Gordon England Surface Engineering Forum

COLD GAS DYNAMIC SPRAY COATING PROCESS


Cold Spray Process Schematic

Schematic Diagram of Cold Spray Process



Dr Antolli Papyrin and colleagues at the Russian Academy of Sciences were the first to demonstrate the cold spray process in the mid-1980s.

The Cold Spray or cold gas-dynamic spraying process is the next progressive step in the development of high kinetic energy coating processes. Similar in principle to the other thermal spray methods, it follows the trend of increasing particle spray velocity and reducing particle temperature as with the HVOF/HVAF processes, but to a more extreme level that it could be asked whether the process fits under the description of thermal spray.

The process basically uses the energy stored in high pressure compressed gas to propel fine powder particles at very high velocities (500 - 1500 m/s). Compressed gas (usually helium) is fed via a heating unit to the gun where the gas exits through a specially designed nozzle (laval type mostly) at very high velocity. Compressed gas is also fed via a high pressure powder feeder to introduce powder material into the high velocity gas jet. The powder particles are accelerated  and moderately heated to a certain velocity and temperature where on impact with a substrate they deform  and bond to form a coating. As with the other processes a fine balance between particle size, density, temperature and velocity are important criteria to achieve the desired coating.
The particles remain in the solid state and are relatively cold, so the bulk reaction on impact is solid state only. The process imparts little to no oxidation to the spray material, so surfaces stay clean which aids bonding. No melting and relatively low temperatures result in very low shrinkage on cooling, plus with the high strain induced on impact, the coatings tend to be stressed in compression and not in tension like liquid/solid state reactions of most of the other thermal spray processes. Low temperatures also aid in retaining the original powder chemistry and phases in the coating, with only changes due deformation and cold working.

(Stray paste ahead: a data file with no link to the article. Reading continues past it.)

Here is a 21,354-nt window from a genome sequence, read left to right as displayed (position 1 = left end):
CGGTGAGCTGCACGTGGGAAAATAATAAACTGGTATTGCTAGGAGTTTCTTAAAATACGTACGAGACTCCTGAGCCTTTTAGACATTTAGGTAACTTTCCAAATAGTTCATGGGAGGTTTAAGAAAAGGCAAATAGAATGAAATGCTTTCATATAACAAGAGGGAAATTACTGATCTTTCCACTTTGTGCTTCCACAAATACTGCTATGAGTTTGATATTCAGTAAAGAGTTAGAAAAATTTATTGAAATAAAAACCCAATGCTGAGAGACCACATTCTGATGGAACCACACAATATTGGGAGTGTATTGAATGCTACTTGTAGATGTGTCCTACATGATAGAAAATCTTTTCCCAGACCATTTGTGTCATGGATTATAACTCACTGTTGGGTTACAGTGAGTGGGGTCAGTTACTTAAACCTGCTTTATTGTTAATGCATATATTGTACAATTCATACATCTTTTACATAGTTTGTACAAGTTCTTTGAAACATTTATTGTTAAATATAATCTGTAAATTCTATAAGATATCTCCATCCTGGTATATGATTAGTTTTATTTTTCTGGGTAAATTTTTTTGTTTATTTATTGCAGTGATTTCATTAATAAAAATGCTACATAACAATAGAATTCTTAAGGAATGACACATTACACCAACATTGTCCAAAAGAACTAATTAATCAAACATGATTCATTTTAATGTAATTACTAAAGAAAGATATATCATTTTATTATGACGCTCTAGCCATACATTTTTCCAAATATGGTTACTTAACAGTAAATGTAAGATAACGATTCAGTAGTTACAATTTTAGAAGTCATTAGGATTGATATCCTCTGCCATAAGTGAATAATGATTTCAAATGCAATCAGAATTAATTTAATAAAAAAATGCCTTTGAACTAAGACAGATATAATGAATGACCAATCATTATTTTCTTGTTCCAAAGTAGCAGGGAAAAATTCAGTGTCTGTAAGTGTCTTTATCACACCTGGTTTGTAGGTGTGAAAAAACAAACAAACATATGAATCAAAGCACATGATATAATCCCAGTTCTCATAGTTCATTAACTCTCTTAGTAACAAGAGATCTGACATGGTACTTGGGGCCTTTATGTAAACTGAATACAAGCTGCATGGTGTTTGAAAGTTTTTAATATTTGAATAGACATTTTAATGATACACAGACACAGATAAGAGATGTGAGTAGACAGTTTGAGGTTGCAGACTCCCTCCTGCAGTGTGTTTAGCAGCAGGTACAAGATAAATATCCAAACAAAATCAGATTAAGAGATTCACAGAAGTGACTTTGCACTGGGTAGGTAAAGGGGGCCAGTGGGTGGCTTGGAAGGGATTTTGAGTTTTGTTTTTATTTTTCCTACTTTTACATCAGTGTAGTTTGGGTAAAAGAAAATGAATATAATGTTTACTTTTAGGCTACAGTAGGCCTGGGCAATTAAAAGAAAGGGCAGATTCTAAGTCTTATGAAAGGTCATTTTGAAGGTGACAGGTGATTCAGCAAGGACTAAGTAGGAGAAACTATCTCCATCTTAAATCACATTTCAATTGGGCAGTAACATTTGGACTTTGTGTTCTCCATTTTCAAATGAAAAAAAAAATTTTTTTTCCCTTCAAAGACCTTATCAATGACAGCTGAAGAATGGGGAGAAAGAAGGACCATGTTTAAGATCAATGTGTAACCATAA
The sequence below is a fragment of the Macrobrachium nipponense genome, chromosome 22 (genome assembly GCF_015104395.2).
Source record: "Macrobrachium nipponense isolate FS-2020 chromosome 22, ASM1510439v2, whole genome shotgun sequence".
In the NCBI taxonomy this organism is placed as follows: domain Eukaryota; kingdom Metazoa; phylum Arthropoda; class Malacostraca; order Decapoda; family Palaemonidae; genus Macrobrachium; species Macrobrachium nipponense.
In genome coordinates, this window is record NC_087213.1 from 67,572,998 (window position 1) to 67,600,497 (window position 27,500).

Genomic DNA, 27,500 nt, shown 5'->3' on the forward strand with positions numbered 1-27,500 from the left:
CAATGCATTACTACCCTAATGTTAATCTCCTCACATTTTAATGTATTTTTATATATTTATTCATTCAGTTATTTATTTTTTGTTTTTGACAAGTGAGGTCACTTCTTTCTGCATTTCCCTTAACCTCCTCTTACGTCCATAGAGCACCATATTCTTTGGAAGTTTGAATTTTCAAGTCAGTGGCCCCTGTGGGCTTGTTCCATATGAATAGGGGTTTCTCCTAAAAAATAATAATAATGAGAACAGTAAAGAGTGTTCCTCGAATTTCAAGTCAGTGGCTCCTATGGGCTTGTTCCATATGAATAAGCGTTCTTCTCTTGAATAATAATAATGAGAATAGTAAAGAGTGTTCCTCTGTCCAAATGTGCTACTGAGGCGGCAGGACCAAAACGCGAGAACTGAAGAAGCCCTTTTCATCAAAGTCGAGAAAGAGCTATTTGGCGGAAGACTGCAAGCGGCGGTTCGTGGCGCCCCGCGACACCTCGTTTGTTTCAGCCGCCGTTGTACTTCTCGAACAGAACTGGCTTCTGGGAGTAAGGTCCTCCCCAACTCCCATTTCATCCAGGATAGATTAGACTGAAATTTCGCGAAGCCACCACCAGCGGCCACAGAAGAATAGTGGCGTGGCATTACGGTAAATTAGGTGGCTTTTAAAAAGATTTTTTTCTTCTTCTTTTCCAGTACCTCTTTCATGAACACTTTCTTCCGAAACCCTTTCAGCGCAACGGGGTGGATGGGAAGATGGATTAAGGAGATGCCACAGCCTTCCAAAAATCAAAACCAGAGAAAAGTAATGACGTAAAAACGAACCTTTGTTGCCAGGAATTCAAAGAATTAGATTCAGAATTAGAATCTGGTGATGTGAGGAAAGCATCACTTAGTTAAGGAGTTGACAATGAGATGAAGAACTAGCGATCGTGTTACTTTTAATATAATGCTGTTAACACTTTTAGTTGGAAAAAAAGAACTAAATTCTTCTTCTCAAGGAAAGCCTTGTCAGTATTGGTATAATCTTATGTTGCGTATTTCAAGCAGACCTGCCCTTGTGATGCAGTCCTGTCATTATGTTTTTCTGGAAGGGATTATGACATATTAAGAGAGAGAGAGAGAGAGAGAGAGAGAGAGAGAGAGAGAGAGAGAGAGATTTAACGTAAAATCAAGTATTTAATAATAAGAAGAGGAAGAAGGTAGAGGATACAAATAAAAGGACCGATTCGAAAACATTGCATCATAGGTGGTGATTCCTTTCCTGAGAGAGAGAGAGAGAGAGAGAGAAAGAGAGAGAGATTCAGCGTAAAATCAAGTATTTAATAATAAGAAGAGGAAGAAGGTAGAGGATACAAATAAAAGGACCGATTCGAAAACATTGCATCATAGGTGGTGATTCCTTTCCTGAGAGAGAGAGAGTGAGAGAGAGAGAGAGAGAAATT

Bonding relies on sufficient energy to cause significant plastic deformation of the particle and substrate. Under the high impact stresses and stains, interaction of the particle and substrate surfaces probably cause disruption of oxide films promoting contact of chemically clean surfaces and high friction generating very high localised heating promoting bonding similar to friction or explosive welding.

Coatings at present are limited to ductile materials like aluminium, stainless steel, copper, titanium  and alloys. Hard and brittle materials like ceramics can not be sprayed in the pure form, but may be applied as composites with a ductile matrix phase. Substrate materials are also limited to those that can withstand the aggressive action of the spray particles. Soft or friable substrates will erode rather than be coated.

The cold spray process is still primarily in the research and development stage and only now becoming commercially available.

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